Again, the stakes can be quite high at this point. Confronted with a hole, we can make something out of it or we can jump into it. And can’t the blank

    page be both the substance and the metaphor of these options?

  • Celebrity - Paul Flynn SHOW

    Celebrity - Paul Flynn

    In the immediate wake of 9/11, Daily Mirror editor Piers Morgan hastily declared an end to The Celebrity Culture. His polemical wager centred on the dawn of a new age of serious thinking. It cut directly against the grain of tabloid thinking and effectively signed his own newspaper death-knell, as The Mirror’s sales fell directly into freefall.

    Ignore The Celebrity Culture at your peril. Celebrate it with caution. Attempt to defy it and you will hastily become enveloped by its Faustian embrace. Seven years after declaring its end, with an irony arch enough to drive a double-decker bus under, Piers Morgan is a central figure in Britain’s Celebrity Culture. He makes his living mostly as a judge on The Celebrity Culture’s favourite medium, reality TV shows, and interviewing celebrities for a glossy magazine. Soon he will consolidate his own niche in The Celebrity Culture, replete with the requisite spray tan and teeth whitening signifiers, by hosting a chat show in which one self-made Celebrity of the age will talk to others. His brassy soundbite, so potent in the eye of international tragedy, meant nothing after all.

    At the risk of glibness, just as the words were dropping

    out of the Editor’s mouth, 9/11 was confirming temporary celebrity status on previously unfound icons. The good. The Mayor of New York, the Head of The Fire Department, individuals showing previously unseen displays of bravery and heroism. And the darkest celebrity of them all: ‘the baddie’. Bin Laden’s celebrity was such that a distant relative of his became a momentary newspaper obsession herself in the UK two years later, simply on the strength of sharing his surname.

    The Celebrity Culture endeavours to keep a moral temperature between good and bad, but as it twists through the national psyche – encompassing such unlikely candidates as ‘The Canoe Wife’ who hid her husbands identity from her children, the lapdancer who the comedian informed her grandfather he had fucked live on national radio, the nurse who dated the TV presenter on a rape trial, a multiplicity of footballer’s spouses and a pantheon of young folk for whom fame constitutes a dream in itself – it bestows its arbitrary 15 minutes with slapdash abandon.

    The Celebrity Culture was not about to go down in the aftermath of the fall of the Twin Towers. It had already acquired too much personal

    significance for a nation that had bought into the idea of the self as brand. It had begun developing its own serious agenda, becoming at once synonymous with the idea of personal identity and community empathy. (Go on. Start an argument in the pub. Say the words ‘Victoria Beckham.’ Everybody cares, one way or another).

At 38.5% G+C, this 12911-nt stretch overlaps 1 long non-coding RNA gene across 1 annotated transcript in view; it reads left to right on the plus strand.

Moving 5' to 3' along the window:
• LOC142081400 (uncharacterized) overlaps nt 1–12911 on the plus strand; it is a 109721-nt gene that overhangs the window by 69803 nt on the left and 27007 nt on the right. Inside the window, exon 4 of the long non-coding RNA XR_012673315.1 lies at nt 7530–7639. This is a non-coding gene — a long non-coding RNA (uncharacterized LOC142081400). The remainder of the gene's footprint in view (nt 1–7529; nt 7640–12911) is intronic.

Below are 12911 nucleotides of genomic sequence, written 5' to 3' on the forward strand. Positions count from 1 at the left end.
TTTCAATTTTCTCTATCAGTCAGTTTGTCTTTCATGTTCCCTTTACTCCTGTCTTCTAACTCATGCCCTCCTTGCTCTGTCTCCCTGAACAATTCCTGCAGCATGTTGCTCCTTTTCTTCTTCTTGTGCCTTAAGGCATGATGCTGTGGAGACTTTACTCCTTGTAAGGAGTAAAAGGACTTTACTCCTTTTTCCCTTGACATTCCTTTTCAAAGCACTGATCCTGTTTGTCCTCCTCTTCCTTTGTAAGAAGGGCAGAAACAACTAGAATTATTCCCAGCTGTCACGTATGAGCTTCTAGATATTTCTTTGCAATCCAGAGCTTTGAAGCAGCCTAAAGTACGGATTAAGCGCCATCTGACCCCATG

The Celebrity Culture satisfies a deeper need for a narrative we can all share, a story in which reward for the good and judgement for the bad becomes modern folklore. These stories of the most public beacons of our age frame the moral temperament of the nation. They are stories of redemption and absolution. They satisfy age-old hopes that justice will be done and that the good guy will get the girl and eventually save the world.

    In this way, there is an argument for the case that The Celebrity Culture is the most honest arbiter of the time we live in. The psyche has become a modern instrument to be mastered. Playing it and shaping it is its own talent. Those living in the bookmarks between reality and celebrity have become living works of art. We

    can point at them and adjudicate ourselves against them.

    One of the most fun aspects of a Celebrity Culture that embraces not just the extraordinary but the ordinary in extraordinary circumstances is that we can measure how we might behave in a similar predicament. The Celebrity Culture as it stands is embodied in a South London dental hygienist that became one of the most recognisable names in the country after three months of public vilification in the Big Brother house, a subsequent turnaround, a further public shaming and redemption through illness. She is the first woman that has lived her entire adult life and may well die in the full public glare. Even her name feels weirdly symbolic or ironic, depending on the public’s mood towards her at any given moment, as if to prove that ‘Reality’ and ‘Celebrity’ have conspired to become the Dickensian fable of our times. Start a fully blown pub fight. Say the words ‘Jade Goody’. Everyone cares, for better and for worse.

    A graph point somewhere between ‘Celebrity’ and ‘Reality’, not yet named, has become the esoteric watchword of our era. The Celebrity Culture itself has replaced The

    Fairy Tale as the modern day fabulisation of moral and social codes. Heat, OK!, Hello and the daily coverage of The Celebrity Culture’s superstars in the tabloids and beyond act as its very own Hans Christian Anderson.